Goldfish Varieties - Country Garden Fish
The modern-day ranchu is a Japanese development of the lionhead. They are the direct outcome of crossbreeding experiments of different Chinese lionhead specimens.
The ranchu is a highly regarded fancy goldfish in Japan. Compared to lionheads, ranchus have a more downturned tail and tail fin. Although similar to lionheads, ranchus have more-arched backs and have much shorter tails that are tucked-in at a sharp angle.
A ranchu has an egg-shaped body with a deep belly that is between 5/8 to 3/4 the length of the fish. This goldfish does not have a dorsal fin and breeding standards require that the back should not have any vestiges of the dorsal fin on it. The back should be rounded and not flat, as in the case of lionheads. The area of the caudal peduncle should curve sharply downwards to meet the tail. The caudal peduncle itself should be broad and neither lengthy or too short (a properly formed caudal peduncle avoids swimming motion impairments to this type of goldfish). The ranchu's tail meets the caudal peduncle at a forty-five degree angle, giving the fish a unique swimming motion. Furthermore, the tail lobes are rounded, and all other finnage are paired.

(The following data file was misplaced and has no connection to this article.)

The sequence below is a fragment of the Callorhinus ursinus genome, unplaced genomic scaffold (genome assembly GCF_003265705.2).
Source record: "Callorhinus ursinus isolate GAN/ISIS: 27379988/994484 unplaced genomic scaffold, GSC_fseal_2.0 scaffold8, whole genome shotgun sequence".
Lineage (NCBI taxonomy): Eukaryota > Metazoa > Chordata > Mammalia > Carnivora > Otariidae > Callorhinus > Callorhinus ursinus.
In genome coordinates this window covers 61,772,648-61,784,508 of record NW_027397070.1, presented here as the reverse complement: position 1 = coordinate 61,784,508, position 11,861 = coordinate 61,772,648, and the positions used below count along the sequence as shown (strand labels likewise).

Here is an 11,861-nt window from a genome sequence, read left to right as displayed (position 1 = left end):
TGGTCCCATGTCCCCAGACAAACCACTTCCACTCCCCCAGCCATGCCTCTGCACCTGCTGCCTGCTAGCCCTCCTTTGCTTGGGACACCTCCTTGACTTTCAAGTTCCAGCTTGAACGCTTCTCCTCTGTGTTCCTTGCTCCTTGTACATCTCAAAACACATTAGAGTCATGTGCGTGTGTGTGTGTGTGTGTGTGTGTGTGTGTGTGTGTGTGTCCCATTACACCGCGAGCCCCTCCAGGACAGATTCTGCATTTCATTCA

A chocolate-colored ranchu.The most prominent feature of the ranchu is its head. There must be sufficient space between the eyes, and also from the eyes to the front of the head. The gill cover should figuratively extend quite far towards the tail. The headgrowth should seem to begin from the bottom of the gill cover and move upward. The headgrowths of young ranchu fry may take at least a year to develop. Young ranchus possessing broad foreheads and square noses generally produce better headgrowths. Mature ranchus can reach between 6 to 8 inches (15 to 20 centimeters) in length.
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